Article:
An article published in The Times of India recently classified the import content in several Indian military systems being developed by DRDO. As per the article, Airbone Early Warning & Control System, BrahMos Cruise Missile (a joint project with Russia) and Long Range Surface-to-Air Missile (joint project with Israel) contain import content of 67 per cent, 65 per cent and 60 per cent respectively. In the same light, the Combat Free Fall System contains 35 per cent, Nag Anti-Tank Missile contains 30 per cent and Electronic Warfare Systems contain 5-30 per cent import content. The list does not end here. Agni and Prithvi Missiles, and Pinaka also contain import content of 15 per cent and 10 per cent respectively. Uday Bhaskar, a retired commodore and leading strategic analyst, said in an Economic Times article recently, “More than 60 years after becoming a republic and 50 years after the debacle with China, the opaque Indian defense production establishment does not [even] produce high quality clothing and personal inventory items like boots, let alone a suitable rifle for a one million army, or tanks and aircraft.”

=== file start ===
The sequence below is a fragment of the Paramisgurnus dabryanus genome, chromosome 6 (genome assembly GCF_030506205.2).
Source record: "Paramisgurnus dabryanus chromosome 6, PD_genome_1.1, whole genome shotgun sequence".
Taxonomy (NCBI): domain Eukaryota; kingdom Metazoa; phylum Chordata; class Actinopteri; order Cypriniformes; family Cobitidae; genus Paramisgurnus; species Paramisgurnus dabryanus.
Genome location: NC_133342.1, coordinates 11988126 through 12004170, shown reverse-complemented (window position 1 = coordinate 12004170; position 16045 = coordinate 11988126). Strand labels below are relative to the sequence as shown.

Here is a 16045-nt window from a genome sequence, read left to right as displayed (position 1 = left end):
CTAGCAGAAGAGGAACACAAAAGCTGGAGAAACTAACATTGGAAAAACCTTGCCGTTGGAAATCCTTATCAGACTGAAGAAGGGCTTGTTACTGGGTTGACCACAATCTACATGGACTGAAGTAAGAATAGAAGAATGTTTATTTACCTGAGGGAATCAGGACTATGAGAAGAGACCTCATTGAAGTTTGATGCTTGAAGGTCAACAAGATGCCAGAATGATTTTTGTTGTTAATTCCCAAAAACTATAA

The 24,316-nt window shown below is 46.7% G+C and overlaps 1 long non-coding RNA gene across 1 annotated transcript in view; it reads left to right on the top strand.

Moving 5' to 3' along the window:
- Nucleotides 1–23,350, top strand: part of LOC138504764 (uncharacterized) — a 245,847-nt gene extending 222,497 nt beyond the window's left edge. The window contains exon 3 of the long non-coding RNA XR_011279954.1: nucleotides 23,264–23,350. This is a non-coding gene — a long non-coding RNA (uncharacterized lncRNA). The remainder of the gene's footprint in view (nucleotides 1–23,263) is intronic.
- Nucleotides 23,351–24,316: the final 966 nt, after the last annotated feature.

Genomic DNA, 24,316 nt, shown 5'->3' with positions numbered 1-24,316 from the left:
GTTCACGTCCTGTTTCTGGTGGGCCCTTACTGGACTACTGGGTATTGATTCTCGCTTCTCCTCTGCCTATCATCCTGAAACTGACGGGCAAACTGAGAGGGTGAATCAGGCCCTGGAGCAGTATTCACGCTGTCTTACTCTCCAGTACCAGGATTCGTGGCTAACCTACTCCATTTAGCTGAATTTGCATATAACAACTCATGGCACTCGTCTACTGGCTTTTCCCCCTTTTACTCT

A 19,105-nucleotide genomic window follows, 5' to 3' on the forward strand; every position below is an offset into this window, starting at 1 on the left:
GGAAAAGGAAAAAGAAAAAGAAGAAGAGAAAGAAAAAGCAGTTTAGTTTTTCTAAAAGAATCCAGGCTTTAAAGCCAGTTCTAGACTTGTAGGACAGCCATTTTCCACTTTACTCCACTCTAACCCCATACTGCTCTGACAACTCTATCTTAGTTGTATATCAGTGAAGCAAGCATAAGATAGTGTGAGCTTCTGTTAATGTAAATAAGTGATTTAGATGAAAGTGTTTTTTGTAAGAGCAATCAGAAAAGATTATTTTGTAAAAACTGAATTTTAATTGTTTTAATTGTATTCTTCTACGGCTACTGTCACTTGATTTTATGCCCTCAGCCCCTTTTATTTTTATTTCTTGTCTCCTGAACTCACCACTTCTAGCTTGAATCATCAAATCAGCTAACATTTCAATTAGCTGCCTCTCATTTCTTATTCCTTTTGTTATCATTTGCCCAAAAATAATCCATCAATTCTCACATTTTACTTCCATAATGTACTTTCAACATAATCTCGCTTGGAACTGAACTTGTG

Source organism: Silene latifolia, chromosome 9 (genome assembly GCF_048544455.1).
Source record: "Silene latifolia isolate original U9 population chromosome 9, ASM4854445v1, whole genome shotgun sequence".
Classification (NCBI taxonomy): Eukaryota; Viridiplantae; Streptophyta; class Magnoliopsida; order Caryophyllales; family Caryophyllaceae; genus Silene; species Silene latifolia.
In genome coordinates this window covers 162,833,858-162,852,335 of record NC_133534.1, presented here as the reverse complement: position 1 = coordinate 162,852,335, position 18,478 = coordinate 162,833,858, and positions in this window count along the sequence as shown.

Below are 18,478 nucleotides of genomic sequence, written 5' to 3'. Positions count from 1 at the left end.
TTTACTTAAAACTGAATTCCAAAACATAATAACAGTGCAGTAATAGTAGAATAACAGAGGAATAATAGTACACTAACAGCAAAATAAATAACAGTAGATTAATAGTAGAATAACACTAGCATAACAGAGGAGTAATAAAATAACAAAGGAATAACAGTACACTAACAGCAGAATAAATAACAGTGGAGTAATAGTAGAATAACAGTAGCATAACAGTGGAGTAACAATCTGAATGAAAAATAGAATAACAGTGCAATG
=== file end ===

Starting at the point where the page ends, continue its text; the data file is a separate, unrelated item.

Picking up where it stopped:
If high import content in some prestigious indigenous projects was not enough, then consider the much-touted transfer of technology (ToT) contracts with foreign manufacturers to build large defence projects. A senior Army official pointed out in media that “Indian PSUs focus more on just assembling knocked-down kits from foreign vendors instead of properly absorbing technologies... As per plans, HAL should have begun making Sukhois completely from raw material two-three years ago. But there has been a big delay. Moreover, the cost of each HAL-manufactured Sukhoi is almost Rs 100 crore more than if the same fighter was directly imported from Russia (the last 42 Sukhois ordered cost over Rs 450 crore each).” These are shocking figures.